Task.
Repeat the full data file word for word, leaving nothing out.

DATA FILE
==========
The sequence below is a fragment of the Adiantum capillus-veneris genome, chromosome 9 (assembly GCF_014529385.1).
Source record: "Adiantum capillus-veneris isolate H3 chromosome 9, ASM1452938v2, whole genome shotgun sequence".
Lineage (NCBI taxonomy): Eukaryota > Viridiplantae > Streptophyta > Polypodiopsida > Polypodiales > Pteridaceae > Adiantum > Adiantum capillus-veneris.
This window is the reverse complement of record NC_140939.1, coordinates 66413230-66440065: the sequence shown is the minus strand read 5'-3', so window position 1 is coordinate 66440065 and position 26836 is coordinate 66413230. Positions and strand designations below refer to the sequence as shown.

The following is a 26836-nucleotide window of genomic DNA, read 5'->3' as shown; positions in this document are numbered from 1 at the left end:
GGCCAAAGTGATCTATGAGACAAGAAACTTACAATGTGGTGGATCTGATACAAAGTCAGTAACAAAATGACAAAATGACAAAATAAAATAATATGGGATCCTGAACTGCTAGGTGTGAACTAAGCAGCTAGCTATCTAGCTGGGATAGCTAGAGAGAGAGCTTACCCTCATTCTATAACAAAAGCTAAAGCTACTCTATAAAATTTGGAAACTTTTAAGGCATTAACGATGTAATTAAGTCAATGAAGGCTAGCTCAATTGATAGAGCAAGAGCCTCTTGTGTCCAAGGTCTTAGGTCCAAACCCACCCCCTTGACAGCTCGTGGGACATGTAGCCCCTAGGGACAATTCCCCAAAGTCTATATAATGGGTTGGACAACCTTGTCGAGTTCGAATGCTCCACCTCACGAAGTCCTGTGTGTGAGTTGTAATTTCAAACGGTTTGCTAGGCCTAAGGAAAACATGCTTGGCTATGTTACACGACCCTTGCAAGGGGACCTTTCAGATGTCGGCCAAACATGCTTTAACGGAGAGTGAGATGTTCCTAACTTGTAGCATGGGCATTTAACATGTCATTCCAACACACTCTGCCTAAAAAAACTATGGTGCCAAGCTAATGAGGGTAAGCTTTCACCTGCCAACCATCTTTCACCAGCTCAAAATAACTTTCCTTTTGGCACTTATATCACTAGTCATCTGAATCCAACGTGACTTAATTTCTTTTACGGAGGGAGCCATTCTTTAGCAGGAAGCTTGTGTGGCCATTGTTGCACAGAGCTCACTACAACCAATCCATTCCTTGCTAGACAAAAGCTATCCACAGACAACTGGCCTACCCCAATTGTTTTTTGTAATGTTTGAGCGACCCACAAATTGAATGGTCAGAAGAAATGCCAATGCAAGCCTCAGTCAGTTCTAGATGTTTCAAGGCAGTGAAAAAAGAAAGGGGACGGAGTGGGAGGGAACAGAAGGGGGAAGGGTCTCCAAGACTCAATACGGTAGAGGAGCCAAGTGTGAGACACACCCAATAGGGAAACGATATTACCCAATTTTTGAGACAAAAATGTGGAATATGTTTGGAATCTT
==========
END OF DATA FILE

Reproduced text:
The sequence below is a fragment of the Adiantum capillus-veneris genome, chromosome 9 (assembly GCF_014529385.1).
Source record: "Adiantum capillus-veneris isolate H3 chromosome 9, ASM1452938v2, whole genome shotgun sequence".
Lineage (NCBI taxonomy): Eukaryota > Viridiplantae > Streptophyta > Polypodiopsida > Polypodiales > Pteridaceae > Adiantum > Adiantum capillus-veneris.
This window is the reverse complement of record NC_140939.1, coordinates 66413230-66440065: the sequence shown is the minus strand read 5'-3', so window position 1 is coordinate 66440065 and position 26836 is coordinate 66413230. Positions and strand designations below refer to the sequence as shown.

The following is a 26836-nucleotide window of genomic DNA, read 5'->3' as shown; positions in this document are numbered from 1 at the left end:
GGCCAAAGTGATCTATGAGACAAGAAACTTACAATGTGGTGGATCTGATACAAAGTCAGTAACAAAATGACAAAATGACAAAATAAAATAATATGGGATCCTGAACTGCTAGGTGTGAACTAAGCAGCTAGCTATCTAGCTGGGATAGCTAGAGAGAGAGCTTACCCTCATTCTATAACAAAAGCTAAAGCTACTCTATAAAATTTGGAAACTTTTAAGGCATTAACGATGTAATTAAGTCAATGAAGGCTAGCTCAATTGATAGAGCAAGAGCCTCTTGTGTCCAAGGTCTTAGGTCCAAACCCACCCCCTTGACAGCTCGTGGGACATGTAGCCCCTAGGGACAATTCCCCAAAGTCTATATAATGGGTTGGACAACCTTGTCGAGTTCGAATGCTCCACCTCACGAAGTCCTGTGTGTGAGTTGTAATTTCAAACGGTTTGCTAGGCCTAAGGAAAACATGCTTGGCTATGTTACACGACCCTTGCAAGGGGACCTTTCAGATGTCGGCCAAACATGCTTTAACGGAGAGTGAGATGTTCCTAACTTGTAGCATGGGCATTTAACATGTCATTCCAACACACTCTGCCTAAAAAAACTATGGTGCCAAGCTAATGAGGGTAAGCTTTCACCTGCCAACCATCTTTCACCAGCTCAAAATAACTTTCCTTTTGGCACTTATATCACTAGTCATCTGAATCCAACGTGACTTAATTTCTTTTACGGAGGGAGCCATTCTTTAGCAGGAAGCTTGTGTGGCCATTGTTGCACAGAGCTCACTACAACCAATCCATTCCTTGCTAGACAAAAGCTATCCACAGACAACTGGCCTACCCCAATTGTTTTTTGTAATGTTTGAGCGACCCACAAATTGAATGGTCAGAAGAAATGCCAATGCAAGCCTCAGTCAGTTCTAGATGTTTCAAGGCAGTGAAAAAAGAAAGGGGACGGAGTGGGAGGGAACAGAAGGGGGAAGGGTCTCCAAGACTCAATACGGTAGAGGAGCCAAGTGTGAGACACACCCAATAGGGAAACGATATTACCCAATTTTTGAGACAAAAATGTGGAATATGTTTGGAATCTT